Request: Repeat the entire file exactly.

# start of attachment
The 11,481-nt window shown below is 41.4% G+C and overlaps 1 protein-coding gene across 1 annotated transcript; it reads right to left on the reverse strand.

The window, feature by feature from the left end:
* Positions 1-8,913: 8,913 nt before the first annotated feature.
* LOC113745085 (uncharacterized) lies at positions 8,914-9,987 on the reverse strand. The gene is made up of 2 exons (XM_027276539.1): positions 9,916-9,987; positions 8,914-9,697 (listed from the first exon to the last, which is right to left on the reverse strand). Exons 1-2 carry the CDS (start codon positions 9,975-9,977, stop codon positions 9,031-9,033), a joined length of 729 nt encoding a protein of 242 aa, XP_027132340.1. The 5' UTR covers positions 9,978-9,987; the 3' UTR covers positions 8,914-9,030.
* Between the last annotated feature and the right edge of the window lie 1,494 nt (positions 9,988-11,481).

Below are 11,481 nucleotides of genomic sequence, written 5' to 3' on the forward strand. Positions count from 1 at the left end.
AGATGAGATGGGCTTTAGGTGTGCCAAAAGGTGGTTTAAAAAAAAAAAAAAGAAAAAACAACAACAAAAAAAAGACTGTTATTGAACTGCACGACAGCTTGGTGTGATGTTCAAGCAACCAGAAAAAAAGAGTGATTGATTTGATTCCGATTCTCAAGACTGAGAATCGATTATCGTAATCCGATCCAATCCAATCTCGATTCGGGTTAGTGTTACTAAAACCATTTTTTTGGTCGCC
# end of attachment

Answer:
The 11,481-nt window shown below is 41.4% G+C and overlaps 1 protein-coding gene across 1 annotated transcript; it reads right to left on the reverse strand.

The window, feature by feature from the left end:
* Positions 1-8,913: 8,913 nt before the first annotated feature.
* LOC113745085 (uncharacterized) lies at positions 8,914-9,987 on the reverse strand. The gene is made up of 2 exons (XM_027276539.1): positions 9,916-9,987; positions 8,914-9,697 (listed from the first exon to the last, which is right to left on the reverse strand). Exons 1-2 carry the CDS (start codon positions 9,975-9,977, stop codon positions 9,031-9,033), a joined length of 729 nt encoding a protein of 242 aa, XP_027132340.1. The 5' UTR covers positions 9,978-9,987; the 3' UTR covers positions 8,914-9,030.
* Between the last annotated feature and the right edge of the window lie 1,494 nt (positions 9,988-11,481).

Below are 11,481 nucleotides of genomic sequence, written 5' to 3' on the forward strand. Positions count from 1 at the left end.
AGATGAGATGGGCTTTAGGTGTGCCAAAAGGTGGTTTAAAAAAAAAAAAAAGAAAAAACAACAACAAAAAAAAGACTGTTATTGAACTGCACGACAGCTTGGTGTGATGTTCAAGCAACCAGAAAAAAAGAGTGATTGATTTGATTCCGATTCTCAAGACTGAGAATCGATTATCGTAATCCGATCCAATCCAATCTCGATTCGGGTTAGTGTTACTAAAACCATTTTTTTGGTCGCC